Kelebogile Tshuba – Botswana

Kelebogile Tshuba – Botswana

Date: December 1, 2015
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“You are never too old to set another goal or to dream a new dream”

“During our first training with Gender Links, we were encouraged to share our experiences as a way of healing. One woman told us her experience, it was very touching and funny because she said her husband would beat her for allowing her parents to visit them but when the parents were there he acted as if everything was fine and he complained to them about not visiting. This made me realise that my life’s challenges were not as bad as I learnt that other people are more abused, especially by their boyfriends or husbands. Money is always the main cause of this,” says Kelebogile.

When she finished her entrepreneurship training, she met different people who were abused and some believed that drinking alcohol was a solution. She shared with them her experiences and how she got help and she also shared with them the knowledge she gained from Gender Links. She saw a lot of change in some of them because they stopped drinking and they are getting help from social workers. She is helping others to learn how to do beading because that is the business she is currently doing.

“The project that I am involved in is beading and I am creating products like necklaces and earrings. Currently, I have a trade license to create different animals using beading. When I met with Gender Links I was in a great deal of pain because of the abuse I got from my family members. During the training I met other women with different challenges and motivating stories (guidance), this really helped me a lot because they managed to assist me and console me. I also learnt how to open a business from this training,” Kelebogile explains.

For the launch of the “I story” booklet, ten councils were invited and different people from all over the country attended. There was a dinner and the Minister of Labour and Home Affairs, Rre Edwin Batshu, was invited to do the official opening. This was the best moment for the beneficiary as it made her feel special and appreciated.

“The training has changed my life. I feel encouraged to do better and it also made me realise that I can go far with the talent that I have for beading. I am very observant and very cautious of how I do things. Our life at home has also changed, they support me and even help me and I have a ten year old who knows how to do beading. My other son also assists me with book-keeping records, and I am able to sustain my business. This training has also helped me to recognise my ability to open a business and do it on my own. I managed to get help from a poverty eradication project to assist me in starting my business. I went to training for a week and they gave me start-up capital of P5000.00. I now have a trade licence and run my own business. I am living a happy life and doing very well,” Kelebogile asserts.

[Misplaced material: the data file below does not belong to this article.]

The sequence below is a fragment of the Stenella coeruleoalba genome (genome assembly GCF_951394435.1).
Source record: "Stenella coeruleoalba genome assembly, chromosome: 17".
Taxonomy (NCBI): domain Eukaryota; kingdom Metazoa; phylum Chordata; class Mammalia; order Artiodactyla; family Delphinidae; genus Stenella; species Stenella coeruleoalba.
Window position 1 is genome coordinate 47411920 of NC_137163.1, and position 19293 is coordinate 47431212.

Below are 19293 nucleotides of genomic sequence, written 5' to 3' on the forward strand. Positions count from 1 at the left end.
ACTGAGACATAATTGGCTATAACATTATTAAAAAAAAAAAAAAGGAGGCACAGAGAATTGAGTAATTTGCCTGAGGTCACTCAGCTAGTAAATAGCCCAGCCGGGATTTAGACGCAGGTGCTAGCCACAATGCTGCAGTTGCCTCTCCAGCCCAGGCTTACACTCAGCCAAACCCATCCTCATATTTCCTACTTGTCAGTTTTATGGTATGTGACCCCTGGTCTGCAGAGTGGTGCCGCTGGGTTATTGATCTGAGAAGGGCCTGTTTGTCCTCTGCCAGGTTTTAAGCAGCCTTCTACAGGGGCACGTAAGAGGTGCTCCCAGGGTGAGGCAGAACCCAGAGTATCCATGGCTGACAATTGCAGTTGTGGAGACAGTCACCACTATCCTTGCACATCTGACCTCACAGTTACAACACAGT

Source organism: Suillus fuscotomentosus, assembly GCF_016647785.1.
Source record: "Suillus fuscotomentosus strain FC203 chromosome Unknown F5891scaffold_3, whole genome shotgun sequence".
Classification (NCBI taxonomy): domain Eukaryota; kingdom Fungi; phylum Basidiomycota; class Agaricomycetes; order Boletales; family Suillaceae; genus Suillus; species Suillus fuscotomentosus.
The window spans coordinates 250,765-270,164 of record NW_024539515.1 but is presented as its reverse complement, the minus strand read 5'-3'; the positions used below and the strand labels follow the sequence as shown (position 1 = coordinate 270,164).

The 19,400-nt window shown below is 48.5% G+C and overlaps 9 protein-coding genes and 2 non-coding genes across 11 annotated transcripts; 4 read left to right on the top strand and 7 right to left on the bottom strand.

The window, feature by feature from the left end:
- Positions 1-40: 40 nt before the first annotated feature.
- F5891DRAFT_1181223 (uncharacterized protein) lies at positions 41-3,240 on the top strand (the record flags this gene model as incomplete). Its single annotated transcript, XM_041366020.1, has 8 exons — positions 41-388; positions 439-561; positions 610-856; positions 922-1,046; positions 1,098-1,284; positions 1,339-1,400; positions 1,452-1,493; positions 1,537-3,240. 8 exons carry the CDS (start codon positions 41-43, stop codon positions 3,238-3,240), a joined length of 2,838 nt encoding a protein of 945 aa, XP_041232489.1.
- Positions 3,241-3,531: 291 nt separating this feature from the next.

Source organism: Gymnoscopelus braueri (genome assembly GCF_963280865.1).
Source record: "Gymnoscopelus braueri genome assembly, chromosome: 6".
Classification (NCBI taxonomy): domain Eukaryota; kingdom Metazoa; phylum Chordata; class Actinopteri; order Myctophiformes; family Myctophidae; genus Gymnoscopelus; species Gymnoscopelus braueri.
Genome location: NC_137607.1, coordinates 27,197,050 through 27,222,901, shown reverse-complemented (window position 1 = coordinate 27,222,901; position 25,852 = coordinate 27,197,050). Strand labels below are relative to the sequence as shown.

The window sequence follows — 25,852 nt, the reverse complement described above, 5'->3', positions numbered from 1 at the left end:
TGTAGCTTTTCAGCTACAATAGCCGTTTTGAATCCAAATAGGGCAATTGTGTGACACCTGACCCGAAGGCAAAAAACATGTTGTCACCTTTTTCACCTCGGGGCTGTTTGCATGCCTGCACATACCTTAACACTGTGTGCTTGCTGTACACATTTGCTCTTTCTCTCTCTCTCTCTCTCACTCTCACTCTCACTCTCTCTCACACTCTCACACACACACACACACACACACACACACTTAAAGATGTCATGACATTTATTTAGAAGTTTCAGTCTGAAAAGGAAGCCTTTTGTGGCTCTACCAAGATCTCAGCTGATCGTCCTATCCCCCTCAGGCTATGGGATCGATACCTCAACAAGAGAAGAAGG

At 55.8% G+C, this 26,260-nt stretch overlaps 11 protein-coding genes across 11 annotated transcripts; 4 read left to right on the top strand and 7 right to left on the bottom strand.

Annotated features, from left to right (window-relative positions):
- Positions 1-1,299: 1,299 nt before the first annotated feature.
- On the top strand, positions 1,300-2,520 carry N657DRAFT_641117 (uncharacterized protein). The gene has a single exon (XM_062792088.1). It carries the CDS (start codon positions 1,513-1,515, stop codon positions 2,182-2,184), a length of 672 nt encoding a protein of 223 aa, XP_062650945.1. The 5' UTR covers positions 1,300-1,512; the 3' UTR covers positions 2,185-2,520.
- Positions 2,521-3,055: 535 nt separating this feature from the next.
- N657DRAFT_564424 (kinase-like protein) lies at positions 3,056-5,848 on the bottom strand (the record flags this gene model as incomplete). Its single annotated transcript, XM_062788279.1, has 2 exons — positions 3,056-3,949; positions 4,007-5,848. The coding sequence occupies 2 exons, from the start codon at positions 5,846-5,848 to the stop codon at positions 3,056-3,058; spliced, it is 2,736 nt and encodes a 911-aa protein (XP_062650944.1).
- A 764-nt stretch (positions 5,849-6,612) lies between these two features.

She adds: “When we were doing the business plan I learnt that we need to have a bank account so that we can keep records of all the expenses and income for the business. I have a company name and certificate, and I have opened an account for the business. The name of my business is KELLY’S BEADWORK.I had support from so many people like Gomolemo from Gender Links, the gender focal person for Lobatse, Mrs Office, Botshelo from Gender Links, Onica, Changu and Lemogang from the women’s shelter and Mma Ntsabane. They have all assisted me in different ways which at the end has had a positive impact on my life.”

The community has changed a lot as now they show an interest in her beadwork. They buy it and sometimes assist her to do the beadwork. There is one woman by the name of Onica Lenkutwane who was patient enough to teach her other beadwork techniques. She also told Kelebogile how she had managed to succeed in her own beadwork business. Kelebogile’s brother who had abused her bought her P400.00 beads to show that he appreciated the work that she does. Some people from the community even come to her for advice, and some have really changed their lives by opening their own businesses such as backyard gardens or cosmetics.

“If Gender Links could assist me to get funding from Gender Affairs it would boost and grow my business. The fact that I did not have a baby sitter for my two year old daughter has been one of the challenges I have had with my journey with Gender Links. My partner was very supportive as he took leave from work so that I could attend this training. In future I believe I will be a very successful business woman owning different businesses all over the country. I send my blessing to Gender Links and hope they are successful in the good work they do in changing people’s lives. I also pray and wish all the women who were trained success in their businesses,” she concludes.


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